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The definitive guide to selling Webflow templates

Are you looking to go deeper into the world of selling Webflow templates? There’s lots to figure out so I thought I’d outline everything you need to know. Sell your first template and build a passive income stream.

Profile image of Bryn Taylor

Jul 14, 2022

Jul 14, 2022

·

6

 min read

The definitive guide to selling Webflow templates

Helping you to get started selling

The idea of passive income is appealing. Money while you sleep? What’s not to like. Selling digital goods have exponential potential compared to physical goods, or directly trading your time for money. Build once, sell multiple times.

Recently I dived deeper into selling templates for Webflow on their marketplace. Here I walk through the entire process. Sharing everything you need to know to sell your first Webflow template. From nothing to making your first $ online from a template.

Where do Webflow templates fit in?

Webflow’s template marketplace now has over a 1,000 templates. Every variety you can imagine. Templates for your design portfolio, SaaS company, little side project, restaurant, jewellery store, and more.

Webflow templates are a great option for people wanting to get a new website live, super fast. Sure it’s not a bespoke site for your business — but for a lot of companies — templates can save you a lot of money and time.

Screenshot of Webflow's template marketplace

A timeline from application up to my first sale

27th Oct 2021
Applied to be a template designer
29th Oct 2021
Accepted as a template designer
8th May 2022
Started working on my first template
18th May 2022
Submitted my first template
23rd May 2022
Received QA feedback on my template
23rd May 2022
T
emplate approved
30th June 2022
Template published
1st July 2022
First sale of my template

Getting approved as a template designer was surprisingly quick for me. I applied out of curiosity — thinking I might explore it at some point in the future. Hence the long gap between being accepted and starting to work on a template.

Keep in mind the timeframes vary wildly for you. The time between template approval and being published will fluctuate based on a few things. Like how many templates are being submitted at the time, and the backlog the Webflow team has to work through.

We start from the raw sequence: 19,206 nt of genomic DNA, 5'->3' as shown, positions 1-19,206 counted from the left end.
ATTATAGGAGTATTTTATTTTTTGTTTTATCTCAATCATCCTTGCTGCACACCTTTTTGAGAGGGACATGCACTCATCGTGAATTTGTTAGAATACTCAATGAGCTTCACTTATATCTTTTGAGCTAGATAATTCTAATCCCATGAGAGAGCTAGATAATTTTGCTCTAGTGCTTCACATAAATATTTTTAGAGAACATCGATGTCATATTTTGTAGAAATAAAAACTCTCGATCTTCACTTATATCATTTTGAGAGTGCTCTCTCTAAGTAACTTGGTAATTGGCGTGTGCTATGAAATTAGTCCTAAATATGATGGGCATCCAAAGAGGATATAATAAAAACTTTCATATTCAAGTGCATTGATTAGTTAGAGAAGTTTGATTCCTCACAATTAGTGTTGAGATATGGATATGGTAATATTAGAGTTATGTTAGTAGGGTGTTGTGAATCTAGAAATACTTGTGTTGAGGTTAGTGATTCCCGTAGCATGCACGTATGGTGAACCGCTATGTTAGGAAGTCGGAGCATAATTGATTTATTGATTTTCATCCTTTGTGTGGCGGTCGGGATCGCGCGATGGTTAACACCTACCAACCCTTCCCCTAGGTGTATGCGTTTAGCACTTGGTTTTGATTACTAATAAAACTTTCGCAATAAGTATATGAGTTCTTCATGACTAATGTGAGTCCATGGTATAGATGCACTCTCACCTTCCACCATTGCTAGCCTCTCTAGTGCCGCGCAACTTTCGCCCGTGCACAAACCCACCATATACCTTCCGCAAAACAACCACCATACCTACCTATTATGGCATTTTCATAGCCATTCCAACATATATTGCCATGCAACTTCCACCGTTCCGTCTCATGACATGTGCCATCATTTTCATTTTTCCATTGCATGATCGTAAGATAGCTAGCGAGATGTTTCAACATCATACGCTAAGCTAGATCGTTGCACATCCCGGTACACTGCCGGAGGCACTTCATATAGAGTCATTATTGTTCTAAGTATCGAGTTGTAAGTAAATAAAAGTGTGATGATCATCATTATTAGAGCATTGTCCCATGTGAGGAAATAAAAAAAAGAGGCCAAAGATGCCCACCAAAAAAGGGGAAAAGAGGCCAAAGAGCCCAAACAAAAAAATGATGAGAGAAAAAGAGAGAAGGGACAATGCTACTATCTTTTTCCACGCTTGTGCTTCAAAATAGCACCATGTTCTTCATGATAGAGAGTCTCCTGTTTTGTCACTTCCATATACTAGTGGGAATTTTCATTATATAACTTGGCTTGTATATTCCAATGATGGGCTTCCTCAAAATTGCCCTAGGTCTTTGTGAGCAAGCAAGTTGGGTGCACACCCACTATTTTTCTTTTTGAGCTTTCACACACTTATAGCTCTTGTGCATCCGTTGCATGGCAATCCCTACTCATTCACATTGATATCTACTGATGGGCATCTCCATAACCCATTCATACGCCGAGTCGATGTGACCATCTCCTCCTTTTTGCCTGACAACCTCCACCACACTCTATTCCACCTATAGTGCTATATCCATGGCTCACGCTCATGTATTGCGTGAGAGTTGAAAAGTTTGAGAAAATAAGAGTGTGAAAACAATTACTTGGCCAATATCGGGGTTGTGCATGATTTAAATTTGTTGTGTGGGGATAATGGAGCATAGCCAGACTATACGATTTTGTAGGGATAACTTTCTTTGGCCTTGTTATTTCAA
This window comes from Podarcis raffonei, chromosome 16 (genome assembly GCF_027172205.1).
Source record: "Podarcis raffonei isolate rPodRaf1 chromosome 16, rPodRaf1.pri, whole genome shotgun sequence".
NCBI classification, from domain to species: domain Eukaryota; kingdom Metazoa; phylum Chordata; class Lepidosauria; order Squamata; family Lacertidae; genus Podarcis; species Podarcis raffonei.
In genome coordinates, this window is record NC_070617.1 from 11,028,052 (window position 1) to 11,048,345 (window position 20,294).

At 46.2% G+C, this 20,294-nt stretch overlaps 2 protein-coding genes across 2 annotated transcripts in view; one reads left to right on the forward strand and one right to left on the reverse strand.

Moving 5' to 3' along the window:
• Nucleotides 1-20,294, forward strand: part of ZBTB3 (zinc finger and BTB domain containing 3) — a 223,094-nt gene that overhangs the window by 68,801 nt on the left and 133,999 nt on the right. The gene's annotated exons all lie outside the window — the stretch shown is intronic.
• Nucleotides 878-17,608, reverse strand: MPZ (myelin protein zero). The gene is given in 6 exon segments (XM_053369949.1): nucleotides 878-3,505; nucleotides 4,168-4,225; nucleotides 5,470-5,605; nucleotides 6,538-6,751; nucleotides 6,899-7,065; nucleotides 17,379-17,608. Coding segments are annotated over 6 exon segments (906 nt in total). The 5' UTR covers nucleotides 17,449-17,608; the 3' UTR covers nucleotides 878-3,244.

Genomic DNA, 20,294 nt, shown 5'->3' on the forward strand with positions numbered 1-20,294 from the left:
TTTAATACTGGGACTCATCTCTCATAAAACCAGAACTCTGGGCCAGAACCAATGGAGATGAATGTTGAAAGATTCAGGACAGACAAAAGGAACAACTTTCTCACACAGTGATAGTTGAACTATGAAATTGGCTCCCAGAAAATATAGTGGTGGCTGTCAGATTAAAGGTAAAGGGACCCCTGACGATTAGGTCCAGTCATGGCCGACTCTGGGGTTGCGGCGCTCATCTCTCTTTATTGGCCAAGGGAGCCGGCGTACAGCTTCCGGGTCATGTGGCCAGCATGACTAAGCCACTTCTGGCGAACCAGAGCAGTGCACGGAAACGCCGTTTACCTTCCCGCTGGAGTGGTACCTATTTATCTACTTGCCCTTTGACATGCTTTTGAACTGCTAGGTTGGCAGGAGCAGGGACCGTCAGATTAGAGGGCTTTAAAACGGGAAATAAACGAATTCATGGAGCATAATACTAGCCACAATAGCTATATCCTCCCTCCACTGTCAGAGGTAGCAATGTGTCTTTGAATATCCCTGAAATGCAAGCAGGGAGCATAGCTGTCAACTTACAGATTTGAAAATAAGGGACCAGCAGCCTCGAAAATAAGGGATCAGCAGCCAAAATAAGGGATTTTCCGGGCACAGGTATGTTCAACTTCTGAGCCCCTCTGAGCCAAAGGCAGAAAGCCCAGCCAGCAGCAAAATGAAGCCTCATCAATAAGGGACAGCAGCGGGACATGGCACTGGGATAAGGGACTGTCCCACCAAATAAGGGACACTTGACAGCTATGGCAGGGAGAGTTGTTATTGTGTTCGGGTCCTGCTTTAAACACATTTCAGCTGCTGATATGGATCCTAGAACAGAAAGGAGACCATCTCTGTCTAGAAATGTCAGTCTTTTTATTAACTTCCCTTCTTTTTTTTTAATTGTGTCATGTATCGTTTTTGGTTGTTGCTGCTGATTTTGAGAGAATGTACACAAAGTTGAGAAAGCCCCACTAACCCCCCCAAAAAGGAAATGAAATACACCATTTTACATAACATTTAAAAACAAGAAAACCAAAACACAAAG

I’ve heard a few people mention their average time has been about a month. But Webflow have mentioned in Slack that they’re working hard to get the time between accepted and published to less than 10 days. Which will be awesome.

The application process to become a template designer

Webflow want to keep the quality of templates high, so the first step to selling templates is a short application to Webflow.

It’s pretty straight forward — the main thing you’ll need is a few examples of sites you’ve built on Webflow. The application asks you to share 3 read only links. I only submitted 2 links — as that’s all I had at that time, and my application was accepted. For reference the two sites I submitted was my portfolio that you're on now, and my side project Good Garms.

Screenshot of the Webflow template application form

Because you’re sharing the read only links they’ll dig into the designer to see how you built the site. Not just what the live site looks like. I don’t know exactly how they’re grading sites — but I’d recommend looking at the rating system they use for professional partners. It’ll give you a good idea of what makes a good Webflow build.

You also need to share a few other details: your name, Webflow email address, portfolio link, Behance or Dribbble link if you have it, and a paragraph or two on why you want to be a template designer.

Screenshot of the grading system Webflow uses for professional partner submissions

Webflow’s commission and payment structure

This took me a while to get my head around. There’s two tiers of commission. You will either get 80% or 60% of the template sales each month. To stay in the 80% commission tier you need to submit a Webflow template each calendar month

Note this is based on the date you submit the template — not the date the template was reviewed, approved or published to the marketplace.

Let’s run through an example

You submit your first template on June 1st, and your template is published a month later on July 1st.

If you submit a second template in July:

You will receive 80% of your template sales in July.

If you don’t submit a second template in July:

You will receive 60% of your template sales in July.

How much can you sell Webflow templates for?

The price of the templates is set by Webflow so you can’t charge what you want for your templates.